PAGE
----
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Brexit is apparently exacerbating the shortage of doctors in Great Britain

2022-11-28T00:38:51.590Z

The British exit on the EU has a significant impact on the country's healthcare system. According to a survey, there is a shortage of thousands of doctors – some in particularly sensitive specialist areas.



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London Hospital (on November 10)

Photo: ANDY RAIN/EPA

The consequences of the British government's exit from the European Union are felt by people in Great Britain when they visit a doctor – or even when they are looking for a doctor.

According to a recent study, Brexit has exacerbated the shortage of doctors in Great Britain.

According to this, around 4,000 doctors from EU countries are missing in the British healthcare system in the most important specialist areas.

The "increase in staff from the EU" and the countries of the European Free Trade Association (EFTA) has "slowed down".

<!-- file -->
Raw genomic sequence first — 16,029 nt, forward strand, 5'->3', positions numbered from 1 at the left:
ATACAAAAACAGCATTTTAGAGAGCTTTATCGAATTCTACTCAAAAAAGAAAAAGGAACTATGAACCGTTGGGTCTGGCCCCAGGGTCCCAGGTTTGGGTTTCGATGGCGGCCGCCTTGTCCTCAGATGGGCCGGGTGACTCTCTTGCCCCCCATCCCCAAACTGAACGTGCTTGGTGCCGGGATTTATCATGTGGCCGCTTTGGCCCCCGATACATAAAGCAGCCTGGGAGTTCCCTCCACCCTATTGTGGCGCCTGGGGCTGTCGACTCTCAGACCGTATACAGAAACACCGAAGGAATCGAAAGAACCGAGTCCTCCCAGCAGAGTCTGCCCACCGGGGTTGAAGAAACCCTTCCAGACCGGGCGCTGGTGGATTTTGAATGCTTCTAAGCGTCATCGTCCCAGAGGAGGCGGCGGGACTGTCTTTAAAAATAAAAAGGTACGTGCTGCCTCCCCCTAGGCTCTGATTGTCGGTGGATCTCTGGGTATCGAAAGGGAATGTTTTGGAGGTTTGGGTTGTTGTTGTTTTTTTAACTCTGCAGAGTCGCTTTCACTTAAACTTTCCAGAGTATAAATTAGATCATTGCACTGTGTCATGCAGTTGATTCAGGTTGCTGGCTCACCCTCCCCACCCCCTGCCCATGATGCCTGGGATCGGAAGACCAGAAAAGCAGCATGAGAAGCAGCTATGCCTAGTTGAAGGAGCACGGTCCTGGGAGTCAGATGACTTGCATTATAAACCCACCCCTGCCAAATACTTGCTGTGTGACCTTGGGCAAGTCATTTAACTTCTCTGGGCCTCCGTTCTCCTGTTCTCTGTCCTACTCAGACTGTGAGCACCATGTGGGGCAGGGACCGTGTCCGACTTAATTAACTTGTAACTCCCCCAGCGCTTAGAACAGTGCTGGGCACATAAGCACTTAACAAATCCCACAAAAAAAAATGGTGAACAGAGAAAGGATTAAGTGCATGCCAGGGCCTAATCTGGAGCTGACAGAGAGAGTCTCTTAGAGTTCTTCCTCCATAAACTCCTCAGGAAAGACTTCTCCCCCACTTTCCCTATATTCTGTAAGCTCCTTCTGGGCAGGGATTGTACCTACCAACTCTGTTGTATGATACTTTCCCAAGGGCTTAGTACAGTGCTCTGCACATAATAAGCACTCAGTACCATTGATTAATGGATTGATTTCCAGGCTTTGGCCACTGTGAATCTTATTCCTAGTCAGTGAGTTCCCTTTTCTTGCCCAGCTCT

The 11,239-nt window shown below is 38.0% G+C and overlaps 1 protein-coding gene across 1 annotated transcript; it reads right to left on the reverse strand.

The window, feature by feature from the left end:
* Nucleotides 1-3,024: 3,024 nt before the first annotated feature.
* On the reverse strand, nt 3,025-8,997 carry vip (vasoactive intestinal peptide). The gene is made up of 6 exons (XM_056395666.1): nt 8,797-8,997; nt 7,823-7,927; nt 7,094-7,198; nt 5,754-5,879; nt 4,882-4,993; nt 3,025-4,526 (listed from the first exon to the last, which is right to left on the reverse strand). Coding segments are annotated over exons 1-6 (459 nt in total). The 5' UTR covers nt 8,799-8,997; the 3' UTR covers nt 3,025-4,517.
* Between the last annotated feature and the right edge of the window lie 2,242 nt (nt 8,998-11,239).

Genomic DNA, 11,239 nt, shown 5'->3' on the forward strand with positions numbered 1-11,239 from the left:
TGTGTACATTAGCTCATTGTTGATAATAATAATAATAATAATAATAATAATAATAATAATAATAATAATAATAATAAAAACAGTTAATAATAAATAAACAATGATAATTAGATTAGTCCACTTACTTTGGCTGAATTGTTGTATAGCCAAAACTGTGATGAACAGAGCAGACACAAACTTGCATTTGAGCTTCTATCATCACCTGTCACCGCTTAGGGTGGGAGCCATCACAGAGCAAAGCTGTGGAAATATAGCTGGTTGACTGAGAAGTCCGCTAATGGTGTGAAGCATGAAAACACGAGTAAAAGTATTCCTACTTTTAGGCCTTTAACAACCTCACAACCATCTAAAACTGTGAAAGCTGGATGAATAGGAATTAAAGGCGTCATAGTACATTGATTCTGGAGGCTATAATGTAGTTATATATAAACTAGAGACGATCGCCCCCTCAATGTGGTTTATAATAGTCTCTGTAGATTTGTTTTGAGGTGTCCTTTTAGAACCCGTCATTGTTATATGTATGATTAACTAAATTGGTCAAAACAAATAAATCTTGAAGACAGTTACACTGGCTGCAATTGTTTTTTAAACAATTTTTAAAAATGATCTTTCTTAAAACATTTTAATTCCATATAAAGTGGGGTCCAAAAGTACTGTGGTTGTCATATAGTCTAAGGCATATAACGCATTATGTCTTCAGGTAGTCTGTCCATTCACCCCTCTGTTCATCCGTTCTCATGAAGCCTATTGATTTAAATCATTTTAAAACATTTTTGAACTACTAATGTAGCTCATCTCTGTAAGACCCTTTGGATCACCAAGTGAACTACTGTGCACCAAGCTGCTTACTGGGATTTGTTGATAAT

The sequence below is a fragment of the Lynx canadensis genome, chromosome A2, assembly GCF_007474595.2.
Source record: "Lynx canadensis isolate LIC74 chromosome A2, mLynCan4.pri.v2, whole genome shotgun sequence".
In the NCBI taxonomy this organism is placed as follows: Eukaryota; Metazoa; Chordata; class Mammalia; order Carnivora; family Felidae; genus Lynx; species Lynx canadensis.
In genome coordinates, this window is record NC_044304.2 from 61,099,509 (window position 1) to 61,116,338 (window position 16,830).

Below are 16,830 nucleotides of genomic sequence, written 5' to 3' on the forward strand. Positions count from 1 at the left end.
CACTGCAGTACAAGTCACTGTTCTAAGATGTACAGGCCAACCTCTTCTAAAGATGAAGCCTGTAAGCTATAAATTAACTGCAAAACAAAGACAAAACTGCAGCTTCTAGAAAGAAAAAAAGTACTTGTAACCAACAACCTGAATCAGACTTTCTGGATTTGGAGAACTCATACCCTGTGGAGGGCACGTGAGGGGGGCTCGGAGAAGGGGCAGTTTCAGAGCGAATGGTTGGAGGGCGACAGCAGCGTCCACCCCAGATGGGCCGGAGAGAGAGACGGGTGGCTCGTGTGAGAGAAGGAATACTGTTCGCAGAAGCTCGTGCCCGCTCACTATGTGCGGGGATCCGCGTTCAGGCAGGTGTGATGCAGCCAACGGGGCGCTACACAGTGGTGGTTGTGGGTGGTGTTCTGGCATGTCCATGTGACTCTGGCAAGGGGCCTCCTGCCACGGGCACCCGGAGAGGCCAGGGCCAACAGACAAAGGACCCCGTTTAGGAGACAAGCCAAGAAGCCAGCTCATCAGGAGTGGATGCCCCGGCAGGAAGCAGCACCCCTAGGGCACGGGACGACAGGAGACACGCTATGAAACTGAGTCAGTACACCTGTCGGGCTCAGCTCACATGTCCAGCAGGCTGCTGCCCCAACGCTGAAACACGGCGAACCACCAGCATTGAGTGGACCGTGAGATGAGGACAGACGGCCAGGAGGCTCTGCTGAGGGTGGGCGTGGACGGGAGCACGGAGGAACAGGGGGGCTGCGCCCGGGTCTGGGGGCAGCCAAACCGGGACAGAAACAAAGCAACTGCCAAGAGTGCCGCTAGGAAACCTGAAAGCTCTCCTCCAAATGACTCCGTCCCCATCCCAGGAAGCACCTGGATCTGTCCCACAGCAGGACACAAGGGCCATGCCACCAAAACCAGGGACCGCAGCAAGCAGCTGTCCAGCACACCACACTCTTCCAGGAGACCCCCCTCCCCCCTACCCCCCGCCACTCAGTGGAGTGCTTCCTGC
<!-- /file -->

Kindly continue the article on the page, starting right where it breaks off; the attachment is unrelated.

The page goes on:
It was "and fell below the forecast increase," said the study commissioned by The Guardian newspaper and published on Sunday by the Nuffield Trust think tank.

Accordingly, the British healthcare system was dependent on doctors from the EU, especially before Brexit.

This particularly affected the departments of anaesthesia, paediatrics, heart surgery and psychiatry.

According to the study, more than 41,000 doctors from the EU or the EFTA countries Norway, Switzerland, Iceland and Liechtenstein would have had to settle in Great Britain in 2021 to compensate for this shortage of staff – but at least 4,000 more.

Existing deficiency is exacerbated

The researchers see the “obvious reason for the trend reversal in 2015 and 2016” in the outcome of the Brexit referendum.

In addition to initial uncertainty about the new entry and work regulations, stricter visa regulations and “deteriorating working conditions” in the health system also contributed to the declining numbers.

The study's findings now suggest that the "stagnation in the number of EU doctors" has exacerbated existing shortages in areas where the NHS has not been able "to find enough qualified staff elsewhere". , it said.

The study comes at a time when the troubled NHS is struggling with many grievances after years of underfunding.

In addition to the shortage of doctors, nurses and nurses, this also includes long waiting times for some hospital treatments due to the corona pandemic.

jok/AFP

Source: spiegel

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